Twenty years after a racially-motivated act of arson killed five young Turkish girls and women in the German town of Solingen, a memorial has been held for the victims. Members of the victims' family took part.
Germany's integration commissioner Maria Böhmer was among the dignitaries to attend Wednesday's ceremony in the western town of Solingen near Düsseldorf. Turkey's Deputy Prime Minister Bekir Bozdag also took part in the ceremony to honor the five Turkish victims of the house fire from twenty years ago.
Speaking at the ceremony, the president of the Evangelical Church in the Rhineland region, Manfred Rekowski, said such violence had its origin in a lack of respect for the rights of others.
"Deadly acts arise again and again from dehumanizing thoughts," he said.
Böhmer said the memorial should send out "a clear signal that we will not cease in the fight against right-wing extremism and racism."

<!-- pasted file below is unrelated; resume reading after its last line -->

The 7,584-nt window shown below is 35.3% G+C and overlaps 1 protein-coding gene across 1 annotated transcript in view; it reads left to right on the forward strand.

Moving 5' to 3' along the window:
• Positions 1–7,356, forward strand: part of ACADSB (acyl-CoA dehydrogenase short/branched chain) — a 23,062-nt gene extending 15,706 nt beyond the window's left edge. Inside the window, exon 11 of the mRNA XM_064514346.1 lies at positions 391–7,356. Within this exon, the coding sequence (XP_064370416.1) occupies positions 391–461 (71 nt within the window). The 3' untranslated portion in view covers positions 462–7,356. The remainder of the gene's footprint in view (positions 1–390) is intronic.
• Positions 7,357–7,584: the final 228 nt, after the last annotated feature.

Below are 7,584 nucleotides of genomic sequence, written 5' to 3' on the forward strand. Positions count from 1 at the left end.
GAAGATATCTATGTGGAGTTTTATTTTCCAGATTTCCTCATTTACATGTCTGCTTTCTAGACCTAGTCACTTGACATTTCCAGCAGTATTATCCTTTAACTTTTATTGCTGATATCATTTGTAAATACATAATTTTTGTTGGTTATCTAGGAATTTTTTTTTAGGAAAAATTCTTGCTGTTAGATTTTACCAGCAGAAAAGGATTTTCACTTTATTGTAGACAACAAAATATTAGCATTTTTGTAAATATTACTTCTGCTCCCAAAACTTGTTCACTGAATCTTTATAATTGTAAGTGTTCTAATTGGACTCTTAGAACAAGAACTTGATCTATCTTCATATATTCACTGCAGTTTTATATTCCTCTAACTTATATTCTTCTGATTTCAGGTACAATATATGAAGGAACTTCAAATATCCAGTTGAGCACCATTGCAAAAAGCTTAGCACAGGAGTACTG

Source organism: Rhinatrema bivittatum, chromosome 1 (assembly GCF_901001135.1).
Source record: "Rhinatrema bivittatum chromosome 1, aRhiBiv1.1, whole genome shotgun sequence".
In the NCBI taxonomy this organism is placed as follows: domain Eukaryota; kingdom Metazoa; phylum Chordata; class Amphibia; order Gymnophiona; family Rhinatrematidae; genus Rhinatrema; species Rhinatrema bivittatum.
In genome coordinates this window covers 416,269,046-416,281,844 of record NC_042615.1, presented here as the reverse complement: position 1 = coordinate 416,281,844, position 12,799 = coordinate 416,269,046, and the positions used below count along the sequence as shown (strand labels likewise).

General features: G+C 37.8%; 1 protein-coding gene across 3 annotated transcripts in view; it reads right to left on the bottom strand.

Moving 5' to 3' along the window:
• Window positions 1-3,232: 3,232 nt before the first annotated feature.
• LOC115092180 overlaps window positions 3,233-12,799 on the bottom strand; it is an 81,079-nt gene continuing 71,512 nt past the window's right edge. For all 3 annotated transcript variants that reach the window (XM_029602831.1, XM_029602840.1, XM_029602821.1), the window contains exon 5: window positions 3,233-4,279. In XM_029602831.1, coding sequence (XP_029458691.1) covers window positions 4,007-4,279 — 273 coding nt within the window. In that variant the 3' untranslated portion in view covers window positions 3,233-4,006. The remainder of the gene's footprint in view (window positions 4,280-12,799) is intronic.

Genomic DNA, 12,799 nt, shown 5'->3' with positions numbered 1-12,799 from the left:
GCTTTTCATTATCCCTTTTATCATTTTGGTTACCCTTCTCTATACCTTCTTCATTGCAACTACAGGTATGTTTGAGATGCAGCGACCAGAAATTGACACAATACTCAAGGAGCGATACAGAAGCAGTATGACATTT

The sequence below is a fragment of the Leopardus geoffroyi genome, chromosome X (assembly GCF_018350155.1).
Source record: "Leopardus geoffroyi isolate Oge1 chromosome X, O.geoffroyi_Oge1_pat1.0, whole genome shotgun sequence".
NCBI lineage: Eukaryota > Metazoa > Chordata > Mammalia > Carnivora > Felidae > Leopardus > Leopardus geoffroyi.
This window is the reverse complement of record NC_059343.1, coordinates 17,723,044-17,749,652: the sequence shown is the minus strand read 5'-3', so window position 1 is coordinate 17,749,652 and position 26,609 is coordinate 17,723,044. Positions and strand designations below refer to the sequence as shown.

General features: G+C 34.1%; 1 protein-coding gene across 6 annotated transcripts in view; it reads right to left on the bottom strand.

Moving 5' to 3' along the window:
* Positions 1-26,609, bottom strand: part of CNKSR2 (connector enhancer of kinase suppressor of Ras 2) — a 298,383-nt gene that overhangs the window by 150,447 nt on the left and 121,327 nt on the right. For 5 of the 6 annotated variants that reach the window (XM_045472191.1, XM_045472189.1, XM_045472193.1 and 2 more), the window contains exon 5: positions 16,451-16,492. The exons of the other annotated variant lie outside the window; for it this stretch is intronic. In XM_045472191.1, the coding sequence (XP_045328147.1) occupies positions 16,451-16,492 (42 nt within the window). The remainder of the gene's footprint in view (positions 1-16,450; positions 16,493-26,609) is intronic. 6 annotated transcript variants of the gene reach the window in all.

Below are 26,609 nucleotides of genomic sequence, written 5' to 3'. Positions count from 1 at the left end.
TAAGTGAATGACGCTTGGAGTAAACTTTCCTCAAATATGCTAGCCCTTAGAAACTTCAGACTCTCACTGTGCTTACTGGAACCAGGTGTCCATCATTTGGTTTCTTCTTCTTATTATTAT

The ceremony on Wednesday started with a procession through Solingen, which was led by school children from the area. The procession ended at the house of the Genc family, who lived in the house that was burned and lost five members of the family. Surviving members of the Genc family took part in Wednesday's ceremony as well.
During the event, Mevlüde Genc, who lost two daughters, two grandchildren and a niece in the fire, repeated her appeal at the time of the incident. "Let's be friends'," she said. "Let's live together in peace and shape the future together so the something like this never happens again."
On May 29, 1993, four right-wing youths set fire to the house where the Turkish family lived. The four young men were convicted of murder in 1995.
Solingen was one of a series of arson attacks on against foreigners to be carried our by right-wing extremists in the early 1990s. In November 1992, three Turkish women were killed in a fire set at a house in the town of Mölln. One of the two arsonists was given life in prison for the triple murder.